Atmosphere at Maynooth ‘poisonous’, says seminarian

‘Culture of fear not compatible with seminary life,’ says St Patrick’s College president

A seminarian at St Patrick's College Maynooth was so fearful of being identified in a radio interview yesterday about the situation that he requested his voice be dubbed by an actor.

The seminarian, voiced by an actor, told RTÉ reporter Brian O'Connell that "one of the elements which is destroying life in the seminary is the existence of a homosexual subculture".

He added that, in his opinion, “the bishops have turned a blind eye to this problem”.

He continued that "to hear the college president Msgr Hugh Connelly say on Drivetime a few days ago that there is a 'healthy and wholesome' atmosphere in the seminary was extremely disappointing and far-removed from the experience of seminarians".


“Neither I, nor I suspect the majority of seminarians, would describe the atmosphere in the seminary this past year as anything other than poisonous,” he said.


Also on the same RTÉ Radio One

Today with Sean O’Rourke

programme, hosted yesterday by Keelin Shanley, former seminarian at the College Francis McLoughlin (31) said that “from my experiences of being an undergraduate and a seminarian I can see, and I have my evidence for it, that there is an attraction for men with a same-sex attraction to the seminary.”

On why he left St Patrick’s College last May, he said “a friend of mine allegedly witnessed two seminarians engaged in inappropriate behaviour. Myself and another seminarian brought that to the attention of the authorities, not revealing the man who allegedly witnessed it, because he was afraid he would be asked to leave if he was known.”

Mr McLoughlin said there was a culture of "keep your head down" in Maynooth seminary, in his experience

Robust procedure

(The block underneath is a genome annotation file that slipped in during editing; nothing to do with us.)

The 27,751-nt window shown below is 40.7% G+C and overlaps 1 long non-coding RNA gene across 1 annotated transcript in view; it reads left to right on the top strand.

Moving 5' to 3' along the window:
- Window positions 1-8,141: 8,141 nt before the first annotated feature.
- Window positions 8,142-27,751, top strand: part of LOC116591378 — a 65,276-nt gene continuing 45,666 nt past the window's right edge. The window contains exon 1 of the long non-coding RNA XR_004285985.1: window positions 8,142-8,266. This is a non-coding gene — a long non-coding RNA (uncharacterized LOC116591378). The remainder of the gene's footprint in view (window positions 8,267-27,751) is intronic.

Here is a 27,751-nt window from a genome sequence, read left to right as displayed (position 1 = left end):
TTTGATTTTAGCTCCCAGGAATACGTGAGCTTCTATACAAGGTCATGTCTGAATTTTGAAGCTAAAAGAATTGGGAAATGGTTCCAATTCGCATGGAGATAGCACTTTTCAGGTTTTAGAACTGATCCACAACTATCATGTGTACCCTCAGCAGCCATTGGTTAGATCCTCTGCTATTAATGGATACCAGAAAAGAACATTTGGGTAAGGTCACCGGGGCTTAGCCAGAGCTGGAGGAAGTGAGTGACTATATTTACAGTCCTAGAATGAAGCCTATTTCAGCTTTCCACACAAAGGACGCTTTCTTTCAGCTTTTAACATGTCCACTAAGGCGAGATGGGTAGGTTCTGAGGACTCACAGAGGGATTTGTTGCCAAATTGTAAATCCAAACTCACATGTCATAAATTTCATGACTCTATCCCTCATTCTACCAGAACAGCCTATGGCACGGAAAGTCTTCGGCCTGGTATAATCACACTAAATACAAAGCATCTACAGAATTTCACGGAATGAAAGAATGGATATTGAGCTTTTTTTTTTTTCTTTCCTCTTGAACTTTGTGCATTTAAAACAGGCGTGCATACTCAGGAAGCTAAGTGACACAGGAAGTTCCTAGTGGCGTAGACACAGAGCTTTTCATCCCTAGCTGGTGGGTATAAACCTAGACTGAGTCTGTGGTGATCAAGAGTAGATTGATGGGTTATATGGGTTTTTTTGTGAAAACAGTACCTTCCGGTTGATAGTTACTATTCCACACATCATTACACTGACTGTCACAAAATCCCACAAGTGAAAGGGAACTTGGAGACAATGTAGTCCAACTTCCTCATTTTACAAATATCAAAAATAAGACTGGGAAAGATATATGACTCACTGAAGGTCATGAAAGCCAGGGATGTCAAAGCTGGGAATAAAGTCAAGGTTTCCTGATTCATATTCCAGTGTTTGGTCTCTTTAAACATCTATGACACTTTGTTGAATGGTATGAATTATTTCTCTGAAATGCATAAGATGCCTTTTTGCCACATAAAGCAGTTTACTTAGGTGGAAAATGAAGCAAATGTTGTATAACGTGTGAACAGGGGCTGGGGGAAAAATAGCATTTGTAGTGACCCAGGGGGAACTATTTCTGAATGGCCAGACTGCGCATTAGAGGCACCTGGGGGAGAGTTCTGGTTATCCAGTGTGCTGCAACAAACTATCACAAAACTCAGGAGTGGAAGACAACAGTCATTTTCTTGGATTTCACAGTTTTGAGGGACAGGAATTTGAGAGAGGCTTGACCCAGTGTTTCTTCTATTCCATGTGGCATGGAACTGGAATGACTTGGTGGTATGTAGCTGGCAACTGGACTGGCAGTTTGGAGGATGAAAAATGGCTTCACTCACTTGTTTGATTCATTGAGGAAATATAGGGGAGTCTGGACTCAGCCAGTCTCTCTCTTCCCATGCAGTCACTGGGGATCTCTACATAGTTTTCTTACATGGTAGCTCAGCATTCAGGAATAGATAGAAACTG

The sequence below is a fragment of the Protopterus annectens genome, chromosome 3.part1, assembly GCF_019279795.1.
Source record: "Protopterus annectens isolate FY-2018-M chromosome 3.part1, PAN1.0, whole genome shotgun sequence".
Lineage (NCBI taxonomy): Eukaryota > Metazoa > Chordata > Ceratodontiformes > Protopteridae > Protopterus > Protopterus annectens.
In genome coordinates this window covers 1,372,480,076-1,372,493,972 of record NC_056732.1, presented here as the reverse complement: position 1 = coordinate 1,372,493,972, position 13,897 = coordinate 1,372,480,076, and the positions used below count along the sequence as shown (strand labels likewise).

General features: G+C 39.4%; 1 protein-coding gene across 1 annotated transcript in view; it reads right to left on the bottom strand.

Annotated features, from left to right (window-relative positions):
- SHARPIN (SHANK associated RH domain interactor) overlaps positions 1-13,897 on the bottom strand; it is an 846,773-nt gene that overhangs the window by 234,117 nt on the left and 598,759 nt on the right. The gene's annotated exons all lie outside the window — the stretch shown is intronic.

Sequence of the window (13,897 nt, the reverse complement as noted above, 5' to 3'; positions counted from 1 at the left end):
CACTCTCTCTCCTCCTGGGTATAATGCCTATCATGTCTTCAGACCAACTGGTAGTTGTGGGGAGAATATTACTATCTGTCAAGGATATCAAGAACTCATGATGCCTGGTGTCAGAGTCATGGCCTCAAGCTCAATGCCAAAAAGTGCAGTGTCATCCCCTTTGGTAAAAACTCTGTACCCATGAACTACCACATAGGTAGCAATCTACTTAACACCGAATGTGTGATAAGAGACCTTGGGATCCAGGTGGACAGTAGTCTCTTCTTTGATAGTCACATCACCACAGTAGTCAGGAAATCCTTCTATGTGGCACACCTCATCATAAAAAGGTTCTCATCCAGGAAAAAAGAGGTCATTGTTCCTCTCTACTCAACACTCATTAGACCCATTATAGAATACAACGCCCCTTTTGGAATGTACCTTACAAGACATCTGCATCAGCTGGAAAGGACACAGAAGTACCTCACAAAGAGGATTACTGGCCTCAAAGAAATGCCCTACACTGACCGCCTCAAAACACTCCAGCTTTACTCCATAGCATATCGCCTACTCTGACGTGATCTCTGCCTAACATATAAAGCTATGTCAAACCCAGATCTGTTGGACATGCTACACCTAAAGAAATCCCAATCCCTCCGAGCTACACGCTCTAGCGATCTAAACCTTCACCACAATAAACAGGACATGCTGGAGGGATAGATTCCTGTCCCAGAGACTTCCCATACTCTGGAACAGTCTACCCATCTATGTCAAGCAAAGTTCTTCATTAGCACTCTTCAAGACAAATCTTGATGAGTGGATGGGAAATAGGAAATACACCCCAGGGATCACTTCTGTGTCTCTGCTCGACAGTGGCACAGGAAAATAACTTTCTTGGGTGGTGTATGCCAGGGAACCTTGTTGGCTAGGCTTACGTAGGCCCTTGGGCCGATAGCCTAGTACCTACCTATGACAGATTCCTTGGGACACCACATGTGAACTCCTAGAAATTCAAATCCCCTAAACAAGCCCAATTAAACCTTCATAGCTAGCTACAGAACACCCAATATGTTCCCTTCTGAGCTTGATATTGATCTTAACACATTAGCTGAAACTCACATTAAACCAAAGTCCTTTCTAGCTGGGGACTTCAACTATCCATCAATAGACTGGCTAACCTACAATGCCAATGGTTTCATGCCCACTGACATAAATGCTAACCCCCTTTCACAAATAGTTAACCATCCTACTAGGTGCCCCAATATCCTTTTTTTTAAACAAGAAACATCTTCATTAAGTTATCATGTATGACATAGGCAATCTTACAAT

On the same programme the president of St Patrick’s

College Maynooth Msgr Connolly

said the seminary had a robust complaints procedure, but that they are looking at ways of improving procedures.

He said this independent complaints body represents best practice. It contained no clerics and was made up of lay people, who came from law enforcement, from safeguarding and from arbitration and adjudication backgrounds.

Seminarians are informed of the complaints body at the beginning of the year, he said. Msgr Connolly also said he took the step of emailing every seminarian to make them aware of the procedure.

He said he did not believe there was a gay subculture within the seminary. “As soon as something like that comes to our attention we will challenge the individual who is living in a non-celibate way.

“A culture of fear is not compatible with seminary life and we do everything we can to make the culture one that is open and honest and where a person very honestly prepares for a celibate lifestyle.

“Clearly if anyone is not living celibately they shouldn’t be in the seminary, very simply there is no reason for anyone to be in formation preparing for a celibate way of life if they are not being celibate.”

He said that “we did get some very difficult stuff to process this year where names were said in anonymous letters. We actually brought this to every single person named in those anonymous letters. We gave them a very clear and very robust opportunity both to engage with us and to tell the truth, which I’m sure they did.”

Patsy McGarry

Patsy McGarry

Patsy McGarry is Religious Affairs Correspondent of The Irish Times